Former New York City Police Commissioner Bernard Kerik says that he considers solitary confinement to be cruel and unusual punishment, and that it's important to consider the long-term effects of how prisoners are treated, especially those who will return to society.
"There's a purpose and a use for solitary confinement," Kerik told J.D. Hayworth on "America's Forum" on Newsmax TV
on Wednesday, joined by Republican strategist Ford O'Connell.
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"I ran Rikers Island for six years. I took it from one of the most mismanaged, dangerous and violent jail systems in the country to an international model for efficiency, accountability and safety," he explained.
"There's a use for solitary — if you have threats to an institution, if you have threats to staff, threats to national security, escape risks, there may be a use for it," he said.
"But when you take young men who commit institutional infractions and you stick them in solitary — I went to solitary confinement, I was told, for protective custody — it is mind-altering, cruel and unusual punishment for people to be put in solitary with no real purpose, with no real need that are not a threat to the institution's staff," he said.
Kerik just released the book, "From Jailer to Jailed: My Journey from Correction and Police Commissioner to Inmate #84888-054,"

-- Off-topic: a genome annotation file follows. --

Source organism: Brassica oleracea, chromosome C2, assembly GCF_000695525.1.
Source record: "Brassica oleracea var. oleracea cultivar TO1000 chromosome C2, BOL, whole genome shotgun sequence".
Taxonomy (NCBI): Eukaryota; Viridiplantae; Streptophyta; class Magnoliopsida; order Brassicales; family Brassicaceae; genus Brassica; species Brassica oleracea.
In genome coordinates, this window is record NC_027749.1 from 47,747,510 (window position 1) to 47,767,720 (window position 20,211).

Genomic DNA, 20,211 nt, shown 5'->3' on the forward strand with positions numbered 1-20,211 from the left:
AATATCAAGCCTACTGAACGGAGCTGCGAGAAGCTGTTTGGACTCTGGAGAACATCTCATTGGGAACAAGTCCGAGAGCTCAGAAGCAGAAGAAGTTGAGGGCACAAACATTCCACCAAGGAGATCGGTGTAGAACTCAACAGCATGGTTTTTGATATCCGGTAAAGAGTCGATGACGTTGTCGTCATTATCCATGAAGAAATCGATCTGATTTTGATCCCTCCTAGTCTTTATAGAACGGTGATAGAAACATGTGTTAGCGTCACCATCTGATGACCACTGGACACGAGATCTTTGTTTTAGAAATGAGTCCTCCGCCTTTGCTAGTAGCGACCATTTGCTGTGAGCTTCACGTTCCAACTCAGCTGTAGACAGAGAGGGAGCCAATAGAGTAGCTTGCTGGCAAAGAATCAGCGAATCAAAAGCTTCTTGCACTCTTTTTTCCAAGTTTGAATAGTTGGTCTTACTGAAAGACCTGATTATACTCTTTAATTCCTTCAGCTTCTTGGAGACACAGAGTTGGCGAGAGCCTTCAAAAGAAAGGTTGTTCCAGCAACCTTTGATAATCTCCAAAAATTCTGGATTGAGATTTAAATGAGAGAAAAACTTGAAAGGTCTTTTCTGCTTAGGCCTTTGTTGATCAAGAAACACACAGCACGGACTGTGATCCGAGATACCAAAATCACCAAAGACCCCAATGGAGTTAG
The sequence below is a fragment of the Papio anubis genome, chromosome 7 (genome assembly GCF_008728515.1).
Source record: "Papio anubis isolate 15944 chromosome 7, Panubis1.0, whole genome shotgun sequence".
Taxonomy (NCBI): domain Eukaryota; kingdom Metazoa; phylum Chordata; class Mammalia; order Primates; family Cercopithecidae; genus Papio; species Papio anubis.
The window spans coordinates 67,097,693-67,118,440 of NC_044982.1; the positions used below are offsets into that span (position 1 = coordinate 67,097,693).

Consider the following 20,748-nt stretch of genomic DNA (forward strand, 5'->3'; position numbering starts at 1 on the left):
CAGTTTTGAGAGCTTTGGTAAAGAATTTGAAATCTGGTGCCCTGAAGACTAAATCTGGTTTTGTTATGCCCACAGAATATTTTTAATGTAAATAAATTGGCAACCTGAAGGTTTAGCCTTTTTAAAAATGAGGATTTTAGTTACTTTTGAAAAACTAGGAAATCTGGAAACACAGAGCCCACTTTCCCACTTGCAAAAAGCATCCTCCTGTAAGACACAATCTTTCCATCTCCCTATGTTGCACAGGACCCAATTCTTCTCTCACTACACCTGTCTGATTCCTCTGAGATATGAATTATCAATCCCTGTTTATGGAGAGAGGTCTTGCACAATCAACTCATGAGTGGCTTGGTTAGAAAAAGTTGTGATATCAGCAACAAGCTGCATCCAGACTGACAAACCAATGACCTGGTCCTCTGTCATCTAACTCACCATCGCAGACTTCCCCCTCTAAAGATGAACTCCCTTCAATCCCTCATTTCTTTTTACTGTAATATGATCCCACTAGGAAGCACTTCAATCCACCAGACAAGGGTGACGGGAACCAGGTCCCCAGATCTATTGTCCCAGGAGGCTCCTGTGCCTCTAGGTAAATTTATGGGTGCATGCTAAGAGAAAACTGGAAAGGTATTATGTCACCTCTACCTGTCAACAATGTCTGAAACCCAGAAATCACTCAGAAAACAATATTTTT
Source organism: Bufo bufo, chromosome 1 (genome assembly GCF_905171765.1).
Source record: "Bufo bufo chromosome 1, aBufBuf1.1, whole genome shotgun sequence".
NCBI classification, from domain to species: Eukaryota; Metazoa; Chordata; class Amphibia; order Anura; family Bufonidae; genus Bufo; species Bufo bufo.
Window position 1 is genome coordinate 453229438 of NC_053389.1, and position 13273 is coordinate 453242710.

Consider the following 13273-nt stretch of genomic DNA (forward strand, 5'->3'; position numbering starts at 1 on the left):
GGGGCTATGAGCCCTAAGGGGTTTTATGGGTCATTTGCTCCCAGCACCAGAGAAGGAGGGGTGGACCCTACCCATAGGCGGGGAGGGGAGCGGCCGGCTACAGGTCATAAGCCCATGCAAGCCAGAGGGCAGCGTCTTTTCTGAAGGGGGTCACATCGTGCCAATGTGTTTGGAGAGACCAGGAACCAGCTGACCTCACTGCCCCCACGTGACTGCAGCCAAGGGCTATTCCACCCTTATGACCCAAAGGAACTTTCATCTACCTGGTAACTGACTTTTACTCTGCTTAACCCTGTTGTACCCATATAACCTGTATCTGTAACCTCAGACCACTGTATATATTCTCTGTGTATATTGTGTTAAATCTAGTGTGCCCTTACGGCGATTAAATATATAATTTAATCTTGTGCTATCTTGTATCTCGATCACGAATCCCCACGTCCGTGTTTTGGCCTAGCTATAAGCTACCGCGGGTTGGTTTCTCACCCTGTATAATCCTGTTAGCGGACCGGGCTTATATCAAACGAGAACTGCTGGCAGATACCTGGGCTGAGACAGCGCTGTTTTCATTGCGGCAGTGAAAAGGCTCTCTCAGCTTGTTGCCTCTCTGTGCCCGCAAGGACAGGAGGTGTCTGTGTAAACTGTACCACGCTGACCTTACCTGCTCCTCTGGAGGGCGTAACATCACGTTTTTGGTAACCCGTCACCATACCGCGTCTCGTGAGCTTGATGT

in which he details the time he spent in prison after being convicted on ethics charges.
The former NYPD commissioner told Newsmax that in solitary confinement "you hallucinate and you talk to yourself. No one understands what it's like until you've been there, and we, in this country, use it way too much."
The problem, he contends, is that "you create monsters in prison and sometimes we forget they got to go back to society. Most people that are in prison are returning back to society."
"Do we want them returning back to society warped?" he asked. "No, I don't think so."
Kerik told Newsmax that he also witnessed problems with the type of people that are serving time in prison for relatively minor offenses.
"It's not just drug offenders. It's people that go to prison that don't need prison to learn their lesson or pay for their mistakes," he explained.
"You have commercial fishermen that caught too many fish or the fish was too big. You have people in prisons in America today that went hunting and shot the wrong animal at the wrong time or used the wrong size or type of arrow bow hunting," he explained.
"You have these young, first-time, nonviolent drug offenders sitting in prison for 10 or 15 years," he said.
"It is destroying society," he contends.
"People belong in prison. I put a lot of people in prison — bad people that did bad things," Kerik explained.
"But then I went to prison and met all these other people that really could've been dealt with by paying fines, paying restitution, home confinement, work release, paying taxes and taking care of their families," he said.
"Yet, what are they doing? They're sitting in prison, costing the American taxpayer billions of dollars over the reported cost of incarceration," he added. "It's not good for America."
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